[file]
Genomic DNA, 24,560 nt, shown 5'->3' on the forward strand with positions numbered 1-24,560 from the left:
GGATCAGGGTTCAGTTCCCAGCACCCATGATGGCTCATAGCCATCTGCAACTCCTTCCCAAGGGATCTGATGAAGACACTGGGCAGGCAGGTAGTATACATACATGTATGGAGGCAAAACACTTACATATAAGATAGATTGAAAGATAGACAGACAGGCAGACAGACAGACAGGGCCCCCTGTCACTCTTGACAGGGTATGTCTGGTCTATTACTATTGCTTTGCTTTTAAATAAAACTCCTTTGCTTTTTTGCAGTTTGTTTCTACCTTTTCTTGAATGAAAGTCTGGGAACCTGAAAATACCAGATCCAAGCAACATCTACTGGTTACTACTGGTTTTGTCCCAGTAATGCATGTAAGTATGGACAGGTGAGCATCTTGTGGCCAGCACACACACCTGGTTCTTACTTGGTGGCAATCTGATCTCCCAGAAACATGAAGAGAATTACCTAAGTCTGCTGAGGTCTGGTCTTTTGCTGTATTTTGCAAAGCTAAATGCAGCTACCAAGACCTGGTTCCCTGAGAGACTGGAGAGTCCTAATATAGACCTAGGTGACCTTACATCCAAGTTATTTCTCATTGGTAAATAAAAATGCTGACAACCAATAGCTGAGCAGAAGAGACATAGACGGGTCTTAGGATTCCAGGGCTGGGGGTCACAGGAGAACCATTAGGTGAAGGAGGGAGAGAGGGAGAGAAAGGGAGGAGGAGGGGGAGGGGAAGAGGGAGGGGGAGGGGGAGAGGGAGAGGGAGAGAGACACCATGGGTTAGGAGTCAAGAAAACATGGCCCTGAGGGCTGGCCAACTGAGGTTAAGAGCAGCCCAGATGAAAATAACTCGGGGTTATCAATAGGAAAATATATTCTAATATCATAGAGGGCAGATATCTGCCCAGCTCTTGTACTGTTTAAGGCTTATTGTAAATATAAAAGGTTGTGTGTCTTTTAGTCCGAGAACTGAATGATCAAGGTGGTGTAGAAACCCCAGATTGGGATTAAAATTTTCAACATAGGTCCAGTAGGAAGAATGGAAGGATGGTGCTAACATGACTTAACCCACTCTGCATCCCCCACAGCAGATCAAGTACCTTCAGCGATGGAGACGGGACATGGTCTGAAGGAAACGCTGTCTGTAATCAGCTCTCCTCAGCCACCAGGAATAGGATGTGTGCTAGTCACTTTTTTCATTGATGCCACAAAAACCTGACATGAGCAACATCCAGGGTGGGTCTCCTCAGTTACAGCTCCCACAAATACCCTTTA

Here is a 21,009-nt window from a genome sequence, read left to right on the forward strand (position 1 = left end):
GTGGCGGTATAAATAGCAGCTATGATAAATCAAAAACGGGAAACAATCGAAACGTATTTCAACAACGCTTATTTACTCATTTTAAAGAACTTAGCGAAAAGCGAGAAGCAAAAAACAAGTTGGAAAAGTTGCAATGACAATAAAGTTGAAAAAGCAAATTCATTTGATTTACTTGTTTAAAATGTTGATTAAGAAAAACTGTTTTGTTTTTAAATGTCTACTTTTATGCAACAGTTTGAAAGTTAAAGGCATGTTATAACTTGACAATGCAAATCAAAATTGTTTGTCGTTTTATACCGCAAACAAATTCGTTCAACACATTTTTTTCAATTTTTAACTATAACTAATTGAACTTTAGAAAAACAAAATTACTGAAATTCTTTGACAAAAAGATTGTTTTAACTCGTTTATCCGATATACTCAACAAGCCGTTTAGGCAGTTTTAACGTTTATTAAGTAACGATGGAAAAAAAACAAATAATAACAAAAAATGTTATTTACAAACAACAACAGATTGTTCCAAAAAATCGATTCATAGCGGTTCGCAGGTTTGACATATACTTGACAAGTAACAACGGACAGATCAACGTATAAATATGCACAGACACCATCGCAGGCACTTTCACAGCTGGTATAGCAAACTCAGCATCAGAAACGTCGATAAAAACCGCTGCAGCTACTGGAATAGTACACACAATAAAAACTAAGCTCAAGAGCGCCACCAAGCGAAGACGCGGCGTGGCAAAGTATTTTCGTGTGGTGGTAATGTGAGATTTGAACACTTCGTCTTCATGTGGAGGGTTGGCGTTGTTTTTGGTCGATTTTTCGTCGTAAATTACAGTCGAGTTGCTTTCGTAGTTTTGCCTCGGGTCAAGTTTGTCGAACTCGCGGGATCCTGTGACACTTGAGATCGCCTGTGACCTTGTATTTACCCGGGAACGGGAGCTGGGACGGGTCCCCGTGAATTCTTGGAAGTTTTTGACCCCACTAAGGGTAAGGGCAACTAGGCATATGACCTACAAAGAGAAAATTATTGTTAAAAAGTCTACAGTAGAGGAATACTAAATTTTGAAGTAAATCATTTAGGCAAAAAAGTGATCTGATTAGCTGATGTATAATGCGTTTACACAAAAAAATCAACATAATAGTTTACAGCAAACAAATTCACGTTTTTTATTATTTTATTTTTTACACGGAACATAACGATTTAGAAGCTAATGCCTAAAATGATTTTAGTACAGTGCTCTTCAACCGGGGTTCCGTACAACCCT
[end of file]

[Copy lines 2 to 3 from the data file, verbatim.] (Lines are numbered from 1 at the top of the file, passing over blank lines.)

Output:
GGATCAGGGTTCAGTTCCCAGCACCCATGATGGCTCATAGCCATCTGCAACTCCTTCCCAAGGGATCTGATGAAGACACTGGGCAGGCAGGTAGTATACATACATGTATGGAGGCAAAACACTTACATATAAGATAGATTGAAAGATAGACAGACAGGCAGACAGACAGACAGGGCCCCCTGTCACTCTTGACAGGGTATGTCTGGTCTATTACTATTGCTTTGCTTTTAAATAAAACTCCTTTGCTTTTTTGCAGTTTGTTTCTACCTTTTCTTGAATGAAAGTCTGGGAACCTGAAAATACCAGATCCAAGCAACATCTACTGGTTACTACTGGTTTTGTCCCAGTAATGCATGTAAGTATGGACAGGTGAGCATCTTGTGGCCAGCACACACACCTGGTTCTTACTTGGTGGCAATCTGATCTCCCAGAAACATGAAGAGAATTACCTAAGTCTGCTGAGGTCTGGTCTTTTGCTGTATTTTGCAAAGCTAAATGCAGCTACCAAGACCTGGTTCCCTGAGAGACTGGAGAGTCCTAATATAGACCTAGGTGACCTTACATCCAAGTTATTTCTCATTGGTAAATAAAAATGCTGACAACCAATAGCTGAGCAGAAGAGACATAGACGGGTCTTAGGATTCCAGGGCTGGGGGTCACAGGAGAACCATTAGGTGAAGGAGGGAGAGAGGGAGAGAAAGGGAGGAGGAGGGGGAGGGGAAGAGGGAGGGGGAGGGGGAGAGGGAGAGGGAGAGAGACACCATGGGTTAGGAGTCAAGAAAACATGGCCCTGAGGGCTGGCCAACTGAGGTTAAGAGCAGCCCAGATGAAAATAACTCGGGGTTATCAATAGGAAAATATATTCTAATATCATAGAGGGCAGATATCTGCCCAGCTCTTGTACTGTTTAAGGCTTATTGTAAATATAAAAGGTTGTGTGTCTTTTAGTCCGAGAACTGAATGATCAAGGTGGTGTAGAAACCCCAGATTGGGATTAAAATTTTCAACATAGGTCCAGTAGGAAGAATGGAAGGATGGTGCTAACATGACTTAACCCACTCTGCATCCCCCACAGCAGATCAAGTACCTTCAGCGATGGAGACGGGACATGGTCTGAAGGAAACGCTGTCTGTAATCAGCTCTCCTCAGCCACCAGGAATAGGATGTGTGCTAGTCACTTTTTTCATTGATGCCACAAAAACCTGACATGAGCAACATCCAGGGTGGGTCTCCTCAGTTACAGCTCCCACAAATACCCTTTA

Here is a 21,009-nt window from a genome sequence, read left to right on the forward strand (position 1 = left end):